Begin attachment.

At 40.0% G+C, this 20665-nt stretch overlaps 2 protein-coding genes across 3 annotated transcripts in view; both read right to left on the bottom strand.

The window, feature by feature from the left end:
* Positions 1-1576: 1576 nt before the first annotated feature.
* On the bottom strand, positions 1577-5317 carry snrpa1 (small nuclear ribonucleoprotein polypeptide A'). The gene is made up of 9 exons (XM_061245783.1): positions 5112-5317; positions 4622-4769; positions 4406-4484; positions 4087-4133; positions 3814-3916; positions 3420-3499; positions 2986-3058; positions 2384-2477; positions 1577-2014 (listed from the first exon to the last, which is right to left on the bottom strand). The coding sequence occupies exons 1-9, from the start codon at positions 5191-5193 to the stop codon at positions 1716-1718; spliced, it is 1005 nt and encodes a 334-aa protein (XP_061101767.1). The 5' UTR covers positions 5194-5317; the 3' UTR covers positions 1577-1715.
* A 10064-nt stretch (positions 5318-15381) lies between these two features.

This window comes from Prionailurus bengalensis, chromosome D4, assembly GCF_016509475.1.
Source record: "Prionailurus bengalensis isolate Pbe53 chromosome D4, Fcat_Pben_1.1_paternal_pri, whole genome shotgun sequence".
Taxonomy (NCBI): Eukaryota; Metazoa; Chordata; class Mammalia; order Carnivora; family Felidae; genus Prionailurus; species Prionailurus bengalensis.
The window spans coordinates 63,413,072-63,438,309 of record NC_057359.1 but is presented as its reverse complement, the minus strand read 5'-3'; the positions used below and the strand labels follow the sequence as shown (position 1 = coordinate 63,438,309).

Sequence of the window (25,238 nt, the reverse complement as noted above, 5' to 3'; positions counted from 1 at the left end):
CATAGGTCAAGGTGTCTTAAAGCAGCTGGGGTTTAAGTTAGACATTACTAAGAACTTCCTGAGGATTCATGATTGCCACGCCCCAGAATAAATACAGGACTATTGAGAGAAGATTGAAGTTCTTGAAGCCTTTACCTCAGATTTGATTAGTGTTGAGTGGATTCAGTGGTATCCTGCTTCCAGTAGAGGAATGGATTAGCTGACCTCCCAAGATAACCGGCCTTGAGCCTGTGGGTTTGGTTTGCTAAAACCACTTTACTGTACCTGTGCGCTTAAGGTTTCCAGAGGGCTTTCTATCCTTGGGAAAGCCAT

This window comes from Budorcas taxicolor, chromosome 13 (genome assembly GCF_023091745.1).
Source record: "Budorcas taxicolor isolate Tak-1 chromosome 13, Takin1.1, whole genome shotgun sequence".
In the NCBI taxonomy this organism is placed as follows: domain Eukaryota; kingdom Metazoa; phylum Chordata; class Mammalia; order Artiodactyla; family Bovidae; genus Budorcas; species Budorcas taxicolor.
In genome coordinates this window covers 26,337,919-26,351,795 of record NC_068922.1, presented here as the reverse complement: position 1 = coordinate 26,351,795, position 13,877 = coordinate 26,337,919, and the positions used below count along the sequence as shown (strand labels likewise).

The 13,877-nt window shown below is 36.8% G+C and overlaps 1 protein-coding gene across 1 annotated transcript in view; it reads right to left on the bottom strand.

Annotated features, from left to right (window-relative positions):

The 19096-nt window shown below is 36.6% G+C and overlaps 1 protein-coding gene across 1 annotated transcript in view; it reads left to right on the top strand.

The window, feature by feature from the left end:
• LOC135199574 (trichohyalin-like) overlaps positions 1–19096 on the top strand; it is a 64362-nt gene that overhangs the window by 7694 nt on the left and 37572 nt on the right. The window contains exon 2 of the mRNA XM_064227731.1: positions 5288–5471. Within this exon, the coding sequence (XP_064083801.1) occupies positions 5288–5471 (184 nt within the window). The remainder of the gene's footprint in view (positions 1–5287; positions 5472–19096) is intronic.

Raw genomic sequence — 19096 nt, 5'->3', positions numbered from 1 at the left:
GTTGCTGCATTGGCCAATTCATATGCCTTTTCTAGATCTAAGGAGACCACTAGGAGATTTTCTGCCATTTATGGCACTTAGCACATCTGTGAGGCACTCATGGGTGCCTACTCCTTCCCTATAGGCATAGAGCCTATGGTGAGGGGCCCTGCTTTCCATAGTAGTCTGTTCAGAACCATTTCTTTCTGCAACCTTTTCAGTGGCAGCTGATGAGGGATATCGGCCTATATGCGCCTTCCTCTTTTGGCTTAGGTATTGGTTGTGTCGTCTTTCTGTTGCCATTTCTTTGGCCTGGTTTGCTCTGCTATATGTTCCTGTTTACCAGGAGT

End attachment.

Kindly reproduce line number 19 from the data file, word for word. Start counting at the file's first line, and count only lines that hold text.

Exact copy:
The window, feature by feature from the left end: